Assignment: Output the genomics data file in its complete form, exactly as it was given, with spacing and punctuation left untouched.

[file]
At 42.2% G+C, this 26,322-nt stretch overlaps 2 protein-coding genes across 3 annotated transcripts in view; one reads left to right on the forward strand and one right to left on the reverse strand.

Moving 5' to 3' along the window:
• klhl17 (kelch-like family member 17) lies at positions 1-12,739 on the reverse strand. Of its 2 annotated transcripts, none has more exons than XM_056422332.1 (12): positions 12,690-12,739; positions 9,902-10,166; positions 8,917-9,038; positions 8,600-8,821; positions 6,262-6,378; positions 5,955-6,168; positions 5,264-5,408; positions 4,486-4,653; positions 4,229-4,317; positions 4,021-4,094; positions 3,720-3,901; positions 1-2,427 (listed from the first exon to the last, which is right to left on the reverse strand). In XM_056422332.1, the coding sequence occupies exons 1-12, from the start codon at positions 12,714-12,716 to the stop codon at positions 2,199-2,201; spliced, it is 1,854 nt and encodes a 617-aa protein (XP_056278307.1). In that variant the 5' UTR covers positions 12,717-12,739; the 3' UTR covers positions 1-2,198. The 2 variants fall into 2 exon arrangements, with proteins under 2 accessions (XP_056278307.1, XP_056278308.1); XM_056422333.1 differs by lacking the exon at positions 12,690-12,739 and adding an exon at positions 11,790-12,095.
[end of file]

At 42.2% G+C, this 26,322-nt stretch overlaps 2 protein-coding genes across 3 annotated transcripts in view; one reads left to right on the forward strand and one right to left on the reverse strand.

Moving 5' to 3' along the window:
• klhl17 (kelch-like family member 17) lies at positions 1-12,739 on the reverse strand. Of its 2 annotated transcripts, none has more exons than XM_056422332.1 (12): positions 12,690-12,739; positions 9,902-10,166; positions 8,917-9,038; positions 8,600-8,821; positions 6,262-6,378; positions 5,955-6,168; positions 5,264-5,408; positions 4,486-4,653; positions 4,229-4,317; positions 4,021-4,094; positions 3,720-3,901; positions 1-2,427 (listed from the first exon to the last, which is right to left on the reverse strand). In XM_056422332.1, the coding sequence occupies exons 1-12, from the start codon at positions 12,714-12,716 to the stop codon at positions 2,199-2,201; spliced, it is 1,854 nt and encodes a 617-aa protein (XP_056278307.1). In that variant the 5' UTR covers positions 12,717-12,739; the 3' UTR covers positions 1-2,198. The 2 variants fall into 2 exon arrangements, with proteins under 2 accessions (XP_056278307.1, XP_056278308.1); XM_056422333.1 differs by lacking the exon at positions 12,690-12,739 and adding an exon at positions 11,790-12,095.